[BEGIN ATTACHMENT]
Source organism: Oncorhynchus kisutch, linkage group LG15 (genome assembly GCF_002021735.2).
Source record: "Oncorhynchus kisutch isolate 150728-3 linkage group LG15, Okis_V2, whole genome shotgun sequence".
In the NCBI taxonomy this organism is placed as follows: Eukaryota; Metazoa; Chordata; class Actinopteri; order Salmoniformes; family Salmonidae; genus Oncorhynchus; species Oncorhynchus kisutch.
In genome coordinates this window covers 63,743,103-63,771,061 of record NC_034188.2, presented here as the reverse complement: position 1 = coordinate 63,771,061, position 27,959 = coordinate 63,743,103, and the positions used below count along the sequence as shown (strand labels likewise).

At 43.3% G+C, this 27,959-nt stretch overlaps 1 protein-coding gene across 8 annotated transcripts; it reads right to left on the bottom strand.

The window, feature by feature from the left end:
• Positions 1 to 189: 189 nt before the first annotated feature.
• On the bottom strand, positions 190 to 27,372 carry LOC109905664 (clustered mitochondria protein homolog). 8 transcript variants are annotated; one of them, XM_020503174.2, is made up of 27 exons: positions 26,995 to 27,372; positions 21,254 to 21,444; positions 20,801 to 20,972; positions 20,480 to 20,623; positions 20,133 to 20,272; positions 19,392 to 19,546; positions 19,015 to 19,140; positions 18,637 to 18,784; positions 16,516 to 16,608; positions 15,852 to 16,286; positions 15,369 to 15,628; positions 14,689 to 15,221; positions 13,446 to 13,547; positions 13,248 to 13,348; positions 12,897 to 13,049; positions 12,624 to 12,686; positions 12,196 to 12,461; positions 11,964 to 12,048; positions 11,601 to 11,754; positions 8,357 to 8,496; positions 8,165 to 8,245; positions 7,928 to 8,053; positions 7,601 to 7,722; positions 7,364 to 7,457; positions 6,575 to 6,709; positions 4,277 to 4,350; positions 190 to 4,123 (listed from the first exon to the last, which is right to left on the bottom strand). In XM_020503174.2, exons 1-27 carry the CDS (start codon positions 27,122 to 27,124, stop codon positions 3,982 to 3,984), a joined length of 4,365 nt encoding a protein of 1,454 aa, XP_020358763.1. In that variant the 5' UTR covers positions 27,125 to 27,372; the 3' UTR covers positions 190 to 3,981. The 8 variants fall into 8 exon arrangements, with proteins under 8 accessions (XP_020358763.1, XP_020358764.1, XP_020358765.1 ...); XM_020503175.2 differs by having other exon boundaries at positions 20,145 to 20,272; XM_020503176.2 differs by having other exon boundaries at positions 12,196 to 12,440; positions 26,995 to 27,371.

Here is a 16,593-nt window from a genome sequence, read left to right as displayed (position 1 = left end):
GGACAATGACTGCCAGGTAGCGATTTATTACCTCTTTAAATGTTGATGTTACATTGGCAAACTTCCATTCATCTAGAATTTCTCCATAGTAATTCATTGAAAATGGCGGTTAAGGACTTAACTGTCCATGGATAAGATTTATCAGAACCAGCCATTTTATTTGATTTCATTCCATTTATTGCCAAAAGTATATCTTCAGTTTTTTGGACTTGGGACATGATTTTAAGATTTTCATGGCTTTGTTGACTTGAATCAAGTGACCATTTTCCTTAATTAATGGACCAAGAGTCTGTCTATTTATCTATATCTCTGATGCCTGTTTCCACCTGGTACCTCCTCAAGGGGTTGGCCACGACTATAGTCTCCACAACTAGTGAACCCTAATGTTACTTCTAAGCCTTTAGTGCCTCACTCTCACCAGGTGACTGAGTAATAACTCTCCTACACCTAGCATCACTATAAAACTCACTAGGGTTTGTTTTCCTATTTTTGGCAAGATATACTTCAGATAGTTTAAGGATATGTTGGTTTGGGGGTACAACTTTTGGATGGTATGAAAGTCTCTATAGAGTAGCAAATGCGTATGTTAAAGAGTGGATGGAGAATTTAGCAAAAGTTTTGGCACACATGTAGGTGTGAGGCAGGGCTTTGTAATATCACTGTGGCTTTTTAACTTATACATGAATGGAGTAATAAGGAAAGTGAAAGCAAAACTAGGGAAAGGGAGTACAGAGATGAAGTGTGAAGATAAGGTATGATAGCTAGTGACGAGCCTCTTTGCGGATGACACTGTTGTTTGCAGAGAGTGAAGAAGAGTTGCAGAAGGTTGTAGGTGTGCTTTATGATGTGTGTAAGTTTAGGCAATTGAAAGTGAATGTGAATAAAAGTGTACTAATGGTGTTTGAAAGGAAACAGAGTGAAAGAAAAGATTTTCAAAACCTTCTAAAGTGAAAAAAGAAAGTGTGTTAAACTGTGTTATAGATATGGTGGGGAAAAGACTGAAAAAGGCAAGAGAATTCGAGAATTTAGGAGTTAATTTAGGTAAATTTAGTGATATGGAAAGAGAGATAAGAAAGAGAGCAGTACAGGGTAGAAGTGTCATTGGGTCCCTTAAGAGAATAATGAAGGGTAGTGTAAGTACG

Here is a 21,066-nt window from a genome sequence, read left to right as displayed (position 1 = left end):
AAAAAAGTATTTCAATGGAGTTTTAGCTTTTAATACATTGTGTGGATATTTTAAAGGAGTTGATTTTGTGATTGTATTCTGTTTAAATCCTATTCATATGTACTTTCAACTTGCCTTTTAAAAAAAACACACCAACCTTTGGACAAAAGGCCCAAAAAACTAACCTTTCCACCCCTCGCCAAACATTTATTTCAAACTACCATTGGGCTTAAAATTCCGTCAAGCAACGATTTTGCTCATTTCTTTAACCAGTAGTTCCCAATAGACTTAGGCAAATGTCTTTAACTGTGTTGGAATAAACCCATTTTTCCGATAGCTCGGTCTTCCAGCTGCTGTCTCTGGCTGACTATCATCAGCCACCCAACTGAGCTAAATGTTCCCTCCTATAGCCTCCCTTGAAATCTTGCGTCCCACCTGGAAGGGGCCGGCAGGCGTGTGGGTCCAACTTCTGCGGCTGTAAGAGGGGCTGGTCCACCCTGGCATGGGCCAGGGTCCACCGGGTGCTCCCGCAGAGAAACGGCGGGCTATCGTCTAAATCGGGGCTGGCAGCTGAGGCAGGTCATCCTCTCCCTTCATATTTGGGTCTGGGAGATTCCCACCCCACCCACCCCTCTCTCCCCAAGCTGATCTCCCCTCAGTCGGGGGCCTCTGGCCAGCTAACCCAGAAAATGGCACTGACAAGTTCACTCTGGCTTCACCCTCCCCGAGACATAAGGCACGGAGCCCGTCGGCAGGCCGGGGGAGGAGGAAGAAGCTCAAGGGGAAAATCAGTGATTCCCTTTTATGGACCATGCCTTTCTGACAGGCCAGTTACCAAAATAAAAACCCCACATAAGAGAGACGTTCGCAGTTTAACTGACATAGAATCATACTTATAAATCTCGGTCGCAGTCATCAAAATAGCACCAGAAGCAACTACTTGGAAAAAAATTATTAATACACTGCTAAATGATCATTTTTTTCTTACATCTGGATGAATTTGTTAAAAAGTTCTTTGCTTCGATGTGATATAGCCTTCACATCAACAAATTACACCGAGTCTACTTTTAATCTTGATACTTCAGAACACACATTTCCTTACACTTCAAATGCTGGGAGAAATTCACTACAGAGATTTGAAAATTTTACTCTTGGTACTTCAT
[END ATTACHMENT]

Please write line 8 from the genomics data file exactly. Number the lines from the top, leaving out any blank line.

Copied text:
• On the bottom strand, positions 190 to 27,372 carry LOC109905664 (clustered mitochondria protein homolog). 8 transcript variants are annotated; one of them, XM_020503174.2, is made up of 27 exons: positions 26,995 to 27,372; positions 21,254 to 21,444; positions 20,801 to 20,972; positions 20,480 to 20,623; positions 20,133 to 20,272; positions 19,392 to 19,546; positions 19,015 to 19,140; positions 18,637 to 18,784; positions 16,516 to 16,608; positions 15,852 to 16,286; positions 15,369 to 15,628; positions 14,689 to 15,221; positions 13,446 to 13,547; positions 13,248 to 13,348; positions 12,897 to 13,049; positions 12,624 to 12,686; positions 12,196 to 12,461; positions 11,964 to 12,048; positions 11,601 to 11,754; positions 8,357 to 8,496; positions 8,165 to 8,245; positions 7,928 to 8,053; positions 7,601 to 7,722; positions 7,364 to 7,457; positions 6,575 to 6,709; positions 4,277 to 4,350; positions 190 to 4,123 (listed from the first exon to the last, which is right to left on the bottom strand). In XM_020503174.2, exons 1-27 carry the CDS (start codon positions 27,122 to 27,124, stop codon positions 3,982 to 3,984), a joined length of 4,365 nt encoding a protein of 1,454 aa, XP_020358763.1. In that variant the 5' UTR covers positions 27,125 to 27,372; the 3' UTR covers positions 190 to 3,981. The 8 variants fall into 8 exon arrangements, with proteins under 8 accessions (XP_020358763.1, XP_020358764.1, XP_020358765.1 ...); XM_020503175.2 differs by having other exon boundaries at positions 20,145 to 20,272; XM_020503176.2 differs by having other exon boundaries at positions 12,196 to 12,440; positions 26,995 to 27,371.